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This Week’s ESSA News: Former Education Secretaries Dig Into ESSA Plans; Democratic Legislators Accuse DeVos of Avoiding Congress

By Blair Mann | April 22, 2018

Ann Compton, former ABC News White House correspondent, moderates a panel on the “Purpose of Education” with former U.S. education secretaries Rod Paige, Margaret Spellings, Arne Duncan, and John B. King. (Photo credit: Emmeline Zhao/The 74)

This update on the Every Student Succeeds Act and the education plans now being refined by state legislatures is produced in partnership with ESSA Essentials, a new series from the Collaborative for Student Success. It’s an offshoot of their ESSA Advance newsletter, which you can sign up for here! (See our recent ESSA updates from previous weeks right here.)

Seven former U.S. Department of Education secretaries came together recently to mark the 35th anniversary of the landmark “A Nation at Risk” report. Former ABC News White House correspondent Ann Compton served as moderator for the final panel, asking former Obama administration education secretary Arne Duncan if states “squandered” the opportunity of ESSA by submitting plans that weren’t strong on accountability, as was found in a recent independent peer review: “I don’t think they squandered it; I think they did exactly what they wanted to do,” Duncan responded. “They knew what they were doing. It wasn’t an accident.” Click here to see the entire discussion (the exchange quoted above starts around 1:54).

Speaking of secretaries of education, Alyson Klein reports for Education Week that “U.S. Secretary of Education Betsy DeVos hasn’t testified before the House or Senate education committees since becoming secretary more than a year ago — and Democrats aren’t happy about that.” Democrats “say they want to question DeVos’s choice to approve ESSA plans that they and some civil rights groups think flout the law,” though “DeVos has a different take.”

See below for more ESSA news.

1 California finalizes accountability plan (finally…)

“Two years, a presidential election and many meetings after the California State Board of Education first started talking about how to satisfy a major federal education law, members finally agreed Thursday [April 12] to submit a final plan,” writes Joy Resmovits in the Los Angeles Times. The vote to submit a final ESSA plan came “in a special meeting, a month after they opted to delay,” and “came together after months of back-and-forth with Betsy DeVos’s U.S. Department of Education.” Prior to the vote, board president Mike Kirst said, “Time now is really getting urgent for us to take some action,” ading that “delaying any vote will jeopardize the flow of the money.” For the 2017–18 school year, California received $8.1 billion in funding for K-12 education from federal allocations, with $2.4 billion coming via ESSA.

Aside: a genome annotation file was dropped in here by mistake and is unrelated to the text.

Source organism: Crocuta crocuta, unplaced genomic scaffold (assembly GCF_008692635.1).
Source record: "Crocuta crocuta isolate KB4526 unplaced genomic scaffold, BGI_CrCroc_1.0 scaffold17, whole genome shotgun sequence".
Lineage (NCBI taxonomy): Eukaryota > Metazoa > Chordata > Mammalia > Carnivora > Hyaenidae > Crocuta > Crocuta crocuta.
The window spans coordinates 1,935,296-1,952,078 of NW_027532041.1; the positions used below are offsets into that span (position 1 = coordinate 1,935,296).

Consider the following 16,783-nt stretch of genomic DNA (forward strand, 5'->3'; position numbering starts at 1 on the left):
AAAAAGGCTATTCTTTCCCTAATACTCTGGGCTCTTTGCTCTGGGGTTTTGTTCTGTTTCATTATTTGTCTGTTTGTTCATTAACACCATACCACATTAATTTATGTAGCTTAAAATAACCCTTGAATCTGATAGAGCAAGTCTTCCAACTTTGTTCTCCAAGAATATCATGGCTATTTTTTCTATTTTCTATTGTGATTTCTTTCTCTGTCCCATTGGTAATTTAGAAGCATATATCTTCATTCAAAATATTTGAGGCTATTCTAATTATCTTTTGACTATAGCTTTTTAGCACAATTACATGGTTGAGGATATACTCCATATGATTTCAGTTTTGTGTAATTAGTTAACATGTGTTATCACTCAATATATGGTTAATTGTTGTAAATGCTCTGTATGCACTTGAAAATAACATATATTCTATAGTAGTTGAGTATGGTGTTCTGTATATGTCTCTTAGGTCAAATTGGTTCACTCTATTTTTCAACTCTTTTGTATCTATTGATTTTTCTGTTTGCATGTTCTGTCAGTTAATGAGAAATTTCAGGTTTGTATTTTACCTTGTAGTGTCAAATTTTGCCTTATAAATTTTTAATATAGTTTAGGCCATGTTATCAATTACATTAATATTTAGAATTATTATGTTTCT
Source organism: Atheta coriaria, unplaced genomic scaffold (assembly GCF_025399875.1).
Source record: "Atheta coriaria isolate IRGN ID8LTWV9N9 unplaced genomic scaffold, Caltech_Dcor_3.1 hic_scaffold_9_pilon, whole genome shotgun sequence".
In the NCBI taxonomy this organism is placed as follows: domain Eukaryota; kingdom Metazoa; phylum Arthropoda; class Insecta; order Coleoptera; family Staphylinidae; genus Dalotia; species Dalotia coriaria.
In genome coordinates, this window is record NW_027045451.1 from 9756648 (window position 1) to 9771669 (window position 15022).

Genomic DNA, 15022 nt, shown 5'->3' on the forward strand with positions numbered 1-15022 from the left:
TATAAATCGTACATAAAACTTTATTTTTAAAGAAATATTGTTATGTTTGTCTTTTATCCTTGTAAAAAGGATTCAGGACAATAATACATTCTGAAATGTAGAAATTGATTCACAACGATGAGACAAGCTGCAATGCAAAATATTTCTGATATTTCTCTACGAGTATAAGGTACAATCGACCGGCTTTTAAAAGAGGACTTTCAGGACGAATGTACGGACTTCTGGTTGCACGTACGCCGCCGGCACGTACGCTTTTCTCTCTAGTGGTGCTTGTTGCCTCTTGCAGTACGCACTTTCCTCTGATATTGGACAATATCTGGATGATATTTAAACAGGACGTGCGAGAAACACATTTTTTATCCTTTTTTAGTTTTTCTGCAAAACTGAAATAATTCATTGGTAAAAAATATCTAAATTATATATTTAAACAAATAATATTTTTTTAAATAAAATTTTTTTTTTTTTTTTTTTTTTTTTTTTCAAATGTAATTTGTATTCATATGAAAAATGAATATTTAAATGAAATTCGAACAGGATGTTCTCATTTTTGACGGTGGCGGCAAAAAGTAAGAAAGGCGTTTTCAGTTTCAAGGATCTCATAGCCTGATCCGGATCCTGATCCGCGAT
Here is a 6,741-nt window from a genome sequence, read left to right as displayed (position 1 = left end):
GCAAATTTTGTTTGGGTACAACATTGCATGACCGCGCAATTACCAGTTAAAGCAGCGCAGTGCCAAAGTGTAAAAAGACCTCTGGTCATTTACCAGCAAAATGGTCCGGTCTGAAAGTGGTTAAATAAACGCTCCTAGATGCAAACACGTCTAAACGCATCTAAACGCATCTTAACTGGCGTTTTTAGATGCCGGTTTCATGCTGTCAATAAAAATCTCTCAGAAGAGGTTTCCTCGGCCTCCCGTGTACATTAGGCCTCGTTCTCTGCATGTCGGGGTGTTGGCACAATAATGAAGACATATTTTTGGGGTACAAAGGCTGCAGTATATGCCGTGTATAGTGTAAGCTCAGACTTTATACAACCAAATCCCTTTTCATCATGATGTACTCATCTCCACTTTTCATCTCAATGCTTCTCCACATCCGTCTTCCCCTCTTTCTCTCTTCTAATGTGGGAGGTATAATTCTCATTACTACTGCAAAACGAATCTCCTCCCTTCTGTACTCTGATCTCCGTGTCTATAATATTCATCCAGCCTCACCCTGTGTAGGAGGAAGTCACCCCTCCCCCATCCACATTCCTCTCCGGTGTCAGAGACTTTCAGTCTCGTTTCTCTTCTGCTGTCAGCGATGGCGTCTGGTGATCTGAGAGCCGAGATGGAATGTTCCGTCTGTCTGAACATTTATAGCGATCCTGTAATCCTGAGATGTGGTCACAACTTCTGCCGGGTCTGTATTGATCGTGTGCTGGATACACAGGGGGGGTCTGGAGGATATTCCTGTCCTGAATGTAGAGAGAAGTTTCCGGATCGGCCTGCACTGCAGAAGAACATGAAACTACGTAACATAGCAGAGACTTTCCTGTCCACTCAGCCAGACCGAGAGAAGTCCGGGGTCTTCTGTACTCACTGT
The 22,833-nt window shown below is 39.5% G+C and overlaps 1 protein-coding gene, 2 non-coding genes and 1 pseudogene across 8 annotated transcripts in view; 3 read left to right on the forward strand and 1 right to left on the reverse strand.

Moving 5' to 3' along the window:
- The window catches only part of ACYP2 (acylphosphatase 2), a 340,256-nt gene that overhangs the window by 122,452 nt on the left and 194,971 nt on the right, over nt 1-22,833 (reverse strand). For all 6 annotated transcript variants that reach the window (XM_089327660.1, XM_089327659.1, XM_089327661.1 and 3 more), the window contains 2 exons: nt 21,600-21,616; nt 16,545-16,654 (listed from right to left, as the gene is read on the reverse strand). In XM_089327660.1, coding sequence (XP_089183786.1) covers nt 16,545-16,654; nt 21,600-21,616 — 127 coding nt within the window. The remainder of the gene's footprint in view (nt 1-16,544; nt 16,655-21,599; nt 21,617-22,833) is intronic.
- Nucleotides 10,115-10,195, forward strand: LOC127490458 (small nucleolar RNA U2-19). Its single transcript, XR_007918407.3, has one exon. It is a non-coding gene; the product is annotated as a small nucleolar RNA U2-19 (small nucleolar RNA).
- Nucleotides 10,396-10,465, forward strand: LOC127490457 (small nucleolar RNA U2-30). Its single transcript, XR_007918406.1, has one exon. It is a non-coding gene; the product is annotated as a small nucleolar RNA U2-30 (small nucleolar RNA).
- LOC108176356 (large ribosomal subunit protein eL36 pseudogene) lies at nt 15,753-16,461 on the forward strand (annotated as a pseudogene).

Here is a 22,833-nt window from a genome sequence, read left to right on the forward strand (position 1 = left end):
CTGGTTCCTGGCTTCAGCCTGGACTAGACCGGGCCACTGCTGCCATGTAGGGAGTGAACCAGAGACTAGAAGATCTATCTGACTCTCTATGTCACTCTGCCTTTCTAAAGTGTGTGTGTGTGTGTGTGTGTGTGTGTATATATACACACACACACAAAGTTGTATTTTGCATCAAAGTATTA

2 ESSA part of progress for military students.

“As we celebrate the Month of the Military Child, I am reminded of the numerous stories I have heard about the challenges the sons and daughters of our armed forces face because of one (or both) of their parent’s service,” writes Christi Ham, chairwoman of Military Families for High Standards. Ham concludes that, during this month, there will be a lot of discussion about how much more there needs to be done. And while that’s true, “it is also important to recognize the progress we’ve made.” Part of this progress, Ham notes, is the Military Student Identifier created by ESSA, which “is designed to help states and districts understand how military-connected students are performing academically.”

3 Achieve shares science assessment guidance

Dian Schaffhauser reports that, as states sort out their science standards, “all of them are expected to adhere to ‘high-quality’ summative science assessments that meet federal requirements” as defined under Title I Part A of ESSA. Achieve “recently released criteria that can be used by states to develop those grade-level tests and [help them] know that they meet federal expectations.” The report says finding success requires detailed focus on three primary areas: using ”intentional design,” supporting design decisions and rationales through evidence, and reflecting more comprehensive learning goals. Additionally, the research is “grounded in three elements”: an “evolving understanding of how best to assess multi-dimensional standards,” the “research that lays out what all students should know and be able to do in science,” and “the lessons learned through the processes undertaken by pioneering states as they developed their ‘three-dimensional assessments.’ ”

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